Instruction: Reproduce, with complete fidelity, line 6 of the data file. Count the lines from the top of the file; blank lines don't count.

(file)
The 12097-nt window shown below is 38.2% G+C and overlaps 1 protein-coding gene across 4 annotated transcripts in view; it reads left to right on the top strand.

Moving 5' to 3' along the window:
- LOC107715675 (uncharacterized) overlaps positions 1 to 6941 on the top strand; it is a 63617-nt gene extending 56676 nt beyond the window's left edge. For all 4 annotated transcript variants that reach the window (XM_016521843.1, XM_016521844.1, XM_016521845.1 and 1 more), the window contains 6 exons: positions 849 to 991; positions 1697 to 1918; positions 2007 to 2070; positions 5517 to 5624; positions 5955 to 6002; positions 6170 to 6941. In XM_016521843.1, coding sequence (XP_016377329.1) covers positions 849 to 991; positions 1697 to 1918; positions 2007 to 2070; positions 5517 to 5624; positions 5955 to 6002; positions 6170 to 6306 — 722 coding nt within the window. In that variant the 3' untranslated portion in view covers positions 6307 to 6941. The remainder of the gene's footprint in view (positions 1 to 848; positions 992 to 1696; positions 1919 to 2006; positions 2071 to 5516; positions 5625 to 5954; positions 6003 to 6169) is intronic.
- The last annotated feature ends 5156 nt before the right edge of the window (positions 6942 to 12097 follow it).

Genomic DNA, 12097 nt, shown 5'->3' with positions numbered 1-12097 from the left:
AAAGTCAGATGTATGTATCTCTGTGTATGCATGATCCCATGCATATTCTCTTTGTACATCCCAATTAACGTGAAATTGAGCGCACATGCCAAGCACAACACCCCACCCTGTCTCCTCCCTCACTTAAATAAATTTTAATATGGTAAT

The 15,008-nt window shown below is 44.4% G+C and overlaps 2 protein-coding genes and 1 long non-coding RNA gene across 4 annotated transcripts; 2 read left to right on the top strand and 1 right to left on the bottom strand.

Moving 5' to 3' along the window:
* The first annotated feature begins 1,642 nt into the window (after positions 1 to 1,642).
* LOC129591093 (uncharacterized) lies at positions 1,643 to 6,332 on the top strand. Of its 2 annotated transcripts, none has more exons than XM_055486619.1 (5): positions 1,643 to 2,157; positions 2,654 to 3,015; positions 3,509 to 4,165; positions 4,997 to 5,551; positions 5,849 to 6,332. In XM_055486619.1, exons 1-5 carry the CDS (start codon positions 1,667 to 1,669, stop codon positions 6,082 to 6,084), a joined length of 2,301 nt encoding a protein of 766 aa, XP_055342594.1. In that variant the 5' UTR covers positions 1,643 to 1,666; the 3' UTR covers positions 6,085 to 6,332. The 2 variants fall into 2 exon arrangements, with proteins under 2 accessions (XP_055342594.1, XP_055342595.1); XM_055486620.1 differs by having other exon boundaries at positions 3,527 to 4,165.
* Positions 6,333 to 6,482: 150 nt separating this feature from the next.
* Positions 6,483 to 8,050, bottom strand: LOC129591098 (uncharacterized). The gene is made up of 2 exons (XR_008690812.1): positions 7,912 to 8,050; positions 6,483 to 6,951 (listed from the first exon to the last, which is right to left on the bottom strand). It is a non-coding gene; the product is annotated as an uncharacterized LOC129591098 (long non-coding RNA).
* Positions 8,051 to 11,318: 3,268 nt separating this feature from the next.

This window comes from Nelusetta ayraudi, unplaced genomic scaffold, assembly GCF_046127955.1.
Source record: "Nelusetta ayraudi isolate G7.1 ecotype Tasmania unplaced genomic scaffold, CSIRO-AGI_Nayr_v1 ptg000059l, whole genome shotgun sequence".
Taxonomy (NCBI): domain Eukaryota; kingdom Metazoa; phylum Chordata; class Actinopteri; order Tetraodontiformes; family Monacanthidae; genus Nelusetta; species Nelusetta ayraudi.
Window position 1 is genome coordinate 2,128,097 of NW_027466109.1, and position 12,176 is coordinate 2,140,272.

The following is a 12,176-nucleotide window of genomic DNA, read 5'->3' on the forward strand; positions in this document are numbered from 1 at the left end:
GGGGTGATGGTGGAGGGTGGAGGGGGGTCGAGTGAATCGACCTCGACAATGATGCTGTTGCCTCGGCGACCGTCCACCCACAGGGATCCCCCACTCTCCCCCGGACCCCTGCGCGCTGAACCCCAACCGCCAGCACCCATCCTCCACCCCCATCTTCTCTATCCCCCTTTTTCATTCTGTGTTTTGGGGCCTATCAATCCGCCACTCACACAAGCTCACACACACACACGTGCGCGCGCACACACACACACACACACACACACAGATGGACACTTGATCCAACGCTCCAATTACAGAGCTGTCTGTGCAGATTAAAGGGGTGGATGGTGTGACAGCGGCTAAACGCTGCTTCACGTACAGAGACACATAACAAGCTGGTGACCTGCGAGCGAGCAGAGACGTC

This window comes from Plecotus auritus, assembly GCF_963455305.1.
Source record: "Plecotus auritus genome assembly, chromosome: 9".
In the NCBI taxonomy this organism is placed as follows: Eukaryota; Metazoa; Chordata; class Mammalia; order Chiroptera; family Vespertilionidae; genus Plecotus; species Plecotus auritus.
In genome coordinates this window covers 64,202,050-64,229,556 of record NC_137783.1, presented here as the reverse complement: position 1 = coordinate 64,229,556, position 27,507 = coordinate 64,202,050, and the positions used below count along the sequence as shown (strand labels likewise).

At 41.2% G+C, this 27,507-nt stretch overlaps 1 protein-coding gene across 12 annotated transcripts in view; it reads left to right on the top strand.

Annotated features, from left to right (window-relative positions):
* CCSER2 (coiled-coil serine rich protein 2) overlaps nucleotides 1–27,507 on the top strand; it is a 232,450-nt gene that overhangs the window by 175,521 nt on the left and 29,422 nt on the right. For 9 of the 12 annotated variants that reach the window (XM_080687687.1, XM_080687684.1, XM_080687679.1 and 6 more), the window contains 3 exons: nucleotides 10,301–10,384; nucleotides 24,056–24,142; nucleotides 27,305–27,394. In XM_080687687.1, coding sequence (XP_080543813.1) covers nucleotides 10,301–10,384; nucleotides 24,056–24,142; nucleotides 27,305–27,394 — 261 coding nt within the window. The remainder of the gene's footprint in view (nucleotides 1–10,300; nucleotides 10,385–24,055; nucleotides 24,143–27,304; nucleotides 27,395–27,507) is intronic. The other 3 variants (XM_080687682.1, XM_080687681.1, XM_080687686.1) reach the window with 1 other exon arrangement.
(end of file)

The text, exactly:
AAAGTCAGATGTATGTATCTCTGTGTATGCATGATCCCATGCATATTCTCTTTGTACATCCCAATTAACGTGAAATTGAGCGCACATGCCAAGCACAACACCCCACCCTGTCTCCTCCCTCACTTAAATAAATTTTAATATGGTAAT